Date of Award


Degree Type


Degree Name

Doctor of Philosophy (PhD)

Graduate Group

South Asia Regional Studies

First Advisor

Daud Ali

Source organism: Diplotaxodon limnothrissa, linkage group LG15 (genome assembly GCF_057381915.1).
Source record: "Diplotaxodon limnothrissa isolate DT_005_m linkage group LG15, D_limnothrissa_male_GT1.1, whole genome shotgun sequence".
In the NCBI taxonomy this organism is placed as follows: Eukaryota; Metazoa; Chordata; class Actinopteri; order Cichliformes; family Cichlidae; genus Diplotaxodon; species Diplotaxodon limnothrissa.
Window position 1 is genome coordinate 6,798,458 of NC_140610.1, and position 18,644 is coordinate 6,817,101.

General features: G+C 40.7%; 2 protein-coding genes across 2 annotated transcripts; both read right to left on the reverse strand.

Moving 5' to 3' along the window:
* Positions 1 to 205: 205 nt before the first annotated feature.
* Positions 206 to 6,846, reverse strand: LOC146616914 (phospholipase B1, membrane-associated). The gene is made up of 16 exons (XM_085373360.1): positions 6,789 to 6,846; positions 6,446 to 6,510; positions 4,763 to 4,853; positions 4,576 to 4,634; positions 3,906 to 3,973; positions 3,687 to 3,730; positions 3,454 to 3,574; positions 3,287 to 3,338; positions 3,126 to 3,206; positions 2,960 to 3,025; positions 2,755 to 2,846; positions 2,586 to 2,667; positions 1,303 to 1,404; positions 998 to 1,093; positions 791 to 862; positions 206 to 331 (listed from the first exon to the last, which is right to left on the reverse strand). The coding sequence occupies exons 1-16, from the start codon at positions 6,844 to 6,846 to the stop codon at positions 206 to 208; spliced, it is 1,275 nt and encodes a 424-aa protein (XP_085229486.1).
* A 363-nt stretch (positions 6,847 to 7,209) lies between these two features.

The Hoysaḷa family ruled in southern India, in the present-day state of Karnataka from the eleventh to the fourteenth centuries. Previous studies of this family and other contemporary royal households have primarily focused on establishing a chronology for the lineage and demonstrating how kingship and administration were mutually constituted. This dissertation expands the scope of study for royal households by examining how the marriage and kinship functioned as essential components of political hierarchy, and by de-centering the role of the king and kinship, examine how royal families functioned as dynamic, unstable, and constantly shifting entities. The constant conflict that occurred between smaller, successor states after the fall of the relatively large, centralized Cōḷa and Cāḷukya states collapsed has generally been characterized in a negative light, but as the dissertation reveals, this conflict was not regarded in the light of a problem to be solved but actually constituted the nature of polity in this period. In the absence of reliable consanguinal bonds, it was important for a claimant to the throne or an aspiring lord to cultivate a network of support — allies who could be called to arms in the event that claims to sovereignty were challenged. The source material for this dissertation is drawn primarily from stone and copper-plate inscriptions as well as some court poetry. While intended to record the establishment of and donation to temples and other religious institutions, they often contain the praise of the donor (praśasti) and their genealogy (vamśa praśasti), from which family trees are reconstructed and contradictory or conflicting claims which belie the totalizing rhetoric employed in the text itself are highlighted.

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